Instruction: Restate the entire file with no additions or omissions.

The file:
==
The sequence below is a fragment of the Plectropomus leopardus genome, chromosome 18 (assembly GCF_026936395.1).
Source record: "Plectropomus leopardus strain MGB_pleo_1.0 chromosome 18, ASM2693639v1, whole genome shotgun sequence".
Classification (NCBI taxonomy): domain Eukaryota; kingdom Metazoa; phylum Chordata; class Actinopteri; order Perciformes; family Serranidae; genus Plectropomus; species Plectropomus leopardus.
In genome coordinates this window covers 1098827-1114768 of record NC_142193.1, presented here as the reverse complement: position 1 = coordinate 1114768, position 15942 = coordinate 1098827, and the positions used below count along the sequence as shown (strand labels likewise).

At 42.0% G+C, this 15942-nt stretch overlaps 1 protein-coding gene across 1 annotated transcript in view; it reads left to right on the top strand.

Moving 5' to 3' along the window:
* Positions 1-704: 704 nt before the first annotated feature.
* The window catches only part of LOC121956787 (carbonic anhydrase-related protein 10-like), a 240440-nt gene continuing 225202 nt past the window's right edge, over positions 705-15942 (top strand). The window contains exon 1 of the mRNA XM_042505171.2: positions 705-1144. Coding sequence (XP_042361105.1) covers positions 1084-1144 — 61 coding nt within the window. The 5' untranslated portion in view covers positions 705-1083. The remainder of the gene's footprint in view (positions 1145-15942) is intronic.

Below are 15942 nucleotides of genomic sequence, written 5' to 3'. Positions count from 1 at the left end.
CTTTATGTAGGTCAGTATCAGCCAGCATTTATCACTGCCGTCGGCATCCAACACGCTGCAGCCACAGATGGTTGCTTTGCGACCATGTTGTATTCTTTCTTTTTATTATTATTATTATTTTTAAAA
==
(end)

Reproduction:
The sequence below is a fragment of the Plectropomus leopardus genome, chromosome 18 (assembly GCF_026936395.1).
Source record: "Plectropomus leopardus strain MGB_pleo_1.0 chromosome 18, ASM2693639v1, whole genome shotgun sequence".
Classification (NCBI taxonomy): domain Eukaryota; kingdom Metazoa; phylum Chordata; class Actinopteri; order Perciformes; family Serranidae; genus Plectropomus; species Plectropomus leopardus.
In genome coordinates this window covers 1098827-1114768 of record NC_142193.1, presented here as the reverse complement: position 1 = coordinate 1114768, position 15942 = coordinate 1098827, and the positions used below count along the sequence as shown (strand labels likewise).

At 42.0% G+C, this 15942-nt stretch overlaps 1 protein-coding gene across 1 annotated transcript in view; it reads left to right on the top strand.

Moving 5' to 3' along the window:
* Positions 1-704: 704 nt before the first annotated feature.
* The window catches only part of LOC121956787 (carbonic anhydrase-related protein 10-like), a 240440-nt gene continuing 225202 nt past the window's right edge, over positions 705-15942 (top strand). The window contains exon 1 of the mRNA XM_042505171.2: positions 705-1144. Coding sequence (XP_042361105.1) covers positions 1084-1144 — 61 coding nt within the window. The 5' untranslated portion in view covers positions 705-1083. The remainder of the gene's footprint in view (positions 1145-15942) is intronic.

Below are 15942 nucleotides of genomic sequence, written 5' to 3'. Positions count from 1 at the left end.
CTTTATGTAGGTCAGTATCAGCCAGCATTTATCACTGCCGTCGGCATCCAACACGCTGCAGCCACAGATGGTTGCTTTGCGACCATGTTGTATTCTTTCTTTTTATTATTATTATTATTTTTAAAA